On July 12th, Citizen Matters hosted a panel discussion on the National Youth Policy in collaboration with Youth for Unity and Voluntary Action (YUVA), a non-profit developmental organisation that enables vulnerable groups to access their rights.
Moderated by Sabah Virani, Reporter at Citizen Matters Mumbai, the panel consisted of YUVA Project Lead, Youth Work, Sachin Nachnekar and youth activists from YUVA in Mumbai named Pranaya Patade, Shehenshah Ansari, Sana Shaikh, Asma Ansari, and Swapnil Shinde.
All of them had earlier participated in consultations that YUVA organised to understand the youth’s perspective on the new draft National Youth Policy (NYP), an initiative that seeks to define the vision of the Government of India for the youth of the country and identify the key areas in which action is required. The government had invited suggestions that can be incorporated in the final policy, which envisions a decade of youth development.
The event invited discussion on the National Youth Policy, whose focus areas are education, employment, entrepreneurship, youth leadership and development, health, fitness, sports and social justice.
Is the ground reality different from what the policy addresses?
Sachin Nachnekar, provided analysis of the draft policy and its importance. He shared experiences of conducting consultations across the state with above-mentioned team members and emphasised the need for greater awareness of the policy. According to Shehenshah Ansari, understanding the NYP is the most challenging part for the average youth. “It’s a complicated piece of text. It is difficult to decipher the gaps in policy if nobody understands it in the first place” he said. The policy was introduced in the middle of the pandemic when no one was going to school or college, and didn’t have time or the resources to understand the policy.
Speakers highlighted the issue of lack of awareness among youth and shared their experiences from the consultations YUVA had organised. Many of these consultations, held in rural and urban areas of Maharashtra, required the activists to inform the local youngsters about the policy and what it entails and then invite suggestions from them.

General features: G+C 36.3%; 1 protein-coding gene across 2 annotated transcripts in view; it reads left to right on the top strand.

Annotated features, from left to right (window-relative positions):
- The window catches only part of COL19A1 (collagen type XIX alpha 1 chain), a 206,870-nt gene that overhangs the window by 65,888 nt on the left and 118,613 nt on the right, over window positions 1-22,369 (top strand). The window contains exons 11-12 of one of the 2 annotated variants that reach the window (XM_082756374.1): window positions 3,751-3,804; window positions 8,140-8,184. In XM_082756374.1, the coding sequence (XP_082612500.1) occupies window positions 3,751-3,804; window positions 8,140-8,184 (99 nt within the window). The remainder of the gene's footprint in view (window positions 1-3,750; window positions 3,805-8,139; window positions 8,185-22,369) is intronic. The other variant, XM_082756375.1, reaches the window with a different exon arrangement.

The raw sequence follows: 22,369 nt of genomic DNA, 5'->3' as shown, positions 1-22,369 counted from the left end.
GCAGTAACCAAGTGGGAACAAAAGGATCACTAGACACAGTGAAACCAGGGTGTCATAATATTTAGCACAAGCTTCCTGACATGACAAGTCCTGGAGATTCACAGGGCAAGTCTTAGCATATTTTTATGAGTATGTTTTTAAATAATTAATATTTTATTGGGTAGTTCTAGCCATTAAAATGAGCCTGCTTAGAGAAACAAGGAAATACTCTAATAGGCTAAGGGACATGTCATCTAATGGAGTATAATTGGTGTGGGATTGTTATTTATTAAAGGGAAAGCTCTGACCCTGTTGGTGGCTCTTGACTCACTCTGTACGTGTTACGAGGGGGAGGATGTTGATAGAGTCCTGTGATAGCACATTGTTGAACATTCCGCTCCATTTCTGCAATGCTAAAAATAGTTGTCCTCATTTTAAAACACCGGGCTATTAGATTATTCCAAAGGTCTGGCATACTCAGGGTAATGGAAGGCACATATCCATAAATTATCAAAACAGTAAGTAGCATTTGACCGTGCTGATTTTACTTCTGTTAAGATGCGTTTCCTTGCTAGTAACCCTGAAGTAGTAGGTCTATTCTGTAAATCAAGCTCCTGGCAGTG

“The youth aren’t being made aware of schemes and platforms like Unnati, Nehru Yuva Kendra and National Service scheme that fall under the youth policy and can aid youth’s development,” Shehenshah added. Swapnil and Pranaya went on to add that a lot of these schemes exist to help the youth, but there is no medium to educate them about it. “Colleges don’t help with this,” said Pranaya. She also spoke about not having an accessible point of contact for issues related to the policy other than Youth Affairs and Sports Ministry.
What is missing in the policy?
Various speakers raised the issue of how the policy’s primary principle- social inclusion is not absolute. According to them, it talks about youth development, but does not factor in the needs of all youth. According to Sana, there is no mention of the LGBTQ+ community, and how they can benefit from the policy. She also said that the policy does not address challenges related to gender bias, reproductive health and mental health of its youth.
Others spoke about how the policy is drafted mainly for high school students. “What about after high school? What about those who drop out of schools? What are the provisions for students outside educational institutions?” said Sana. The panellists said the draft NYP is myopic in view and does not cater to youth in different circumstances such as jobs, marriages and so on.
Pranaya thinks that there is a huge focus on skill building and vocational development, and not that much of a focus on education, especially higher education. She said access to education was crucial for inculcating good thoughts and ideas among the youth. To this Shehenshah added that there are no platforms for youth to practise political expression, and that it can be a barrier in creating informed citizens of the future.
Sana and Asma spoke about every educational institution’s responsibility to create a safe space for the students to express themselves and their emotions. “The policy should address the reasons for the increasing suicide rate among the youth and improve the environment in schools. Schools don’t realise that they are accountable to their students. Running a school is a huge responsibility, and the youth’s future depends on it,” said Asma.
What is the biggest area of worry in the draft NYP? What is most needed today?
A worry that echoed with most of the panellists was about higher education being inaccessible to most. “We’d like to have proper career guidance in schools and colleges,” said Sana. It is common for students from underprivileged backgrounds to be stuck in a cycle of poverty. A lot of children have to drop out of school, as they need to support the family by working. The youth suggested that colleges and schools can focus on a career-oriented approach that inculcates students’ likes and dislikes and guides them towards their related fields.
“Fees for postgraduate courses are simply too expensive for most, making it inaccessible for a lot of students. There should be financial assistance schemes for such students along with building capacity in night schools for postgraduate programs, for those who have to work day jobs.” Sana added.
The draft NYP has multiple gaps in policy and implementation, but students can provide feedback to make the policy work in their favour. The National Youth Policy aims to address most aspects of youth development like education, entrepreneurship, health etc – but does not address anything in much detail, said the youth. The conversation concluded with panellists highlighting the need for more awareness about the NYP in schools and improved provisions for higher education, especially for those coming from underprivileged backgrounds.
You can watch the discussion here: